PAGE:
Research Highlights

Designing different diodes for 5G

Published online 27 October 2020

A new type of diode will enable future devices to access the ultrahigh frequencies on 5G and 6G mobile networks.

Tim Reid

The diodes (dots in image) provide an affordable way for devices to access high-frequency 5G signals.
The diodes (dots in image) provide an affordable way for devices to access high-frequency 5G signals.
T. Anthopoulos 2020
As fifth-generation (5G) wireless networks start to switch on around the world, there is a need for low-cost components, including diodes, that enable mobile devices to receive and handle the high radio-frequency signals. This demand will only increase when technology companies start preparing for sixth-generation (6G) communications, which will provide ultrafast downloads and augmented reality.

Now, Dimitra Georgiadou at Imperial College London, UK, Thomas Anthopoulos at King Abdullah University of Science and Technology (KAUST) in Thuwal, Saudi Arabia, and co-workers, have demonstrated a new type of diode that shows great promise for meeting 5G and 6G needs. Most importantly, the diodes can be manufactured quickly, easily and inexpensively at low temperatures over large-area substrates.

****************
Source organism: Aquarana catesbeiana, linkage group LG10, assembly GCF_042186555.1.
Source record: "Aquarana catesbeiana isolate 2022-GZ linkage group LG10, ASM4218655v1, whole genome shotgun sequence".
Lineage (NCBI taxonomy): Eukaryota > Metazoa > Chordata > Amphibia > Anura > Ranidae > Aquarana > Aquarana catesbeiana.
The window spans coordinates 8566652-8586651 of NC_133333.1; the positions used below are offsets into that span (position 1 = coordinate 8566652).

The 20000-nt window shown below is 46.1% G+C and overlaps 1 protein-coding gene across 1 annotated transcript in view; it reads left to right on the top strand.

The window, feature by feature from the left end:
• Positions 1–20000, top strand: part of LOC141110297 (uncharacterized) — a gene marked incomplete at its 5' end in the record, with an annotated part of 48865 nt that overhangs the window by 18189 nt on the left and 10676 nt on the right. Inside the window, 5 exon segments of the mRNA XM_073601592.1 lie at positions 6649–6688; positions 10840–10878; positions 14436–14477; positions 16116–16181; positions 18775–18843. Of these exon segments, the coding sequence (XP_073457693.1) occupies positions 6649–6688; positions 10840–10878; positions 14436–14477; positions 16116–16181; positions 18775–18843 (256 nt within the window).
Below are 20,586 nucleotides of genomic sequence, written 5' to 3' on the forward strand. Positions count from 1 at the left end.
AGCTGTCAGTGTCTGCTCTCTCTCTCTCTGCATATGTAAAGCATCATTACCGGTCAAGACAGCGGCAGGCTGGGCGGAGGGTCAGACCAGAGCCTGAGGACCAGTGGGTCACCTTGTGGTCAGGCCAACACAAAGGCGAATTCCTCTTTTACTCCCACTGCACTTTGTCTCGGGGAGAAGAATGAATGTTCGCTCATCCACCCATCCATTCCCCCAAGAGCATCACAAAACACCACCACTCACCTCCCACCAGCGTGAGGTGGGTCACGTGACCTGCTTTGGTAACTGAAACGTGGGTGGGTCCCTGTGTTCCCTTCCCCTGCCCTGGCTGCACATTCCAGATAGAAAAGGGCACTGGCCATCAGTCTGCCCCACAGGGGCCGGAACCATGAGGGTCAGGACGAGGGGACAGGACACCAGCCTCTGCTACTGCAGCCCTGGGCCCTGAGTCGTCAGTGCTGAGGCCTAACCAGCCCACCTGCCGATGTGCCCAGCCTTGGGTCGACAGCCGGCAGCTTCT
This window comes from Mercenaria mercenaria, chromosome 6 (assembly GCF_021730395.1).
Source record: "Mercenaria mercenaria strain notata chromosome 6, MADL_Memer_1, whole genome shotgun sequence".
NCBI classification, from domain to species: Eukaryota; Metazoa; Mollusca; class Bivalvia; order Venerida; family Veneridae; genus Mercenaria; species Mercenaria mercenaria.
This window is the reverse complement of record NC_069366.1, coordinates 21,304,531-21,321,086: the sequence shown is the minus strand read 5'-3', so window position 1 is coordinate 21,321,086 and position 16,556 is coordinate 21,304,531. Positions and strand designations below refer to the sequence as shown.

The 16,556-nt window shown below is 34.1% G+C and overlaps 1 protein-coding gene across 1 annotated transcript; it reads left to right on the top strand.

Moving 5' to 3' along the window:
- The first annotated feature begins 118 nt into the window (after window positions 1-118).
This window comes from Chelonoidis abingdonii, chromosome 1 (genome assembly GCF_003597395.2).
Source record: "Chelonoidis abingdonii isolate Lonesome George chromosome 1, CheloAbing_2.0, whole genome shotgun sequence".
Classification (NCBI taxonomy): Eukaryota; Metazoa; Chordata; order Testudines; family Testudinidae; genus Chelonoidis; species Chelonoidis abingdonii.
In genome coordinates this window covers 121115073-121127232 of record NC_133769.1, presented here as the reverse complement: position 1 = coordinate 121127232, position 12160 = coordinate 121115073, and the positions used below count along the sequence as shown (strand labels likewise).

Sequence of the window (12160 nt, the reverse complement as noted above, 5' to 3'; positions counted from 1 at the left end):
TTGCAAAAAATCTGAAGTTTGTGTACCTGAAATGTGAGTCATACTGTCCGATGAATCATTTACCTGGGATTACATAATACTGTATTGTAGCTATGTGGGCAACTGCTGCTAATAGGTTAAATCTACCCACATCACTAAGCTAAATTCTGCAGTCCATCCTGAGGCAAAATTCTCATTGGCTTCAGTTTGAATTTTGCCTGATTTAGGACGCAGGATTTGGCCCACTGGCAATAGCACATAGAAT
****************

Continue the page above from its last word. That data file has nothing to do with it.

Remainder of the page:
The researchers followed the design of Schottky diodes, which comprise junctions between metals and a semiconductor. They used adhesion lithography to arrange gold and aluminium electrodes, separated by a gap of just 15 nanometers. Then they filled the gap with zinc oxide, a low-cost, abundant semiconductor that is easily deposited from solution.

In tests using radio signals in the 5G bandwidths, the diodes handled frequencies greater than 100 gigahertz, which represents a significant improvement on other devices such as those using silicon microparticles. The adhesion lithography technique can also allow the diodes to be seamlessly integrated with other components such as antennas, capacitors and resistors in practical circuits.

“Adhesion-lithography is unique in the sense that it facilitates easy access to the nanoscale world while being compatible with large-area manufacturing of a variety of opto-electronic devices,” says Anthopoulos.  


Georgiadou, D.G. et al. 100 GHz zinc oxide Schottky diodes processed from solution on a wafer scale. Nat. Electron. (2020).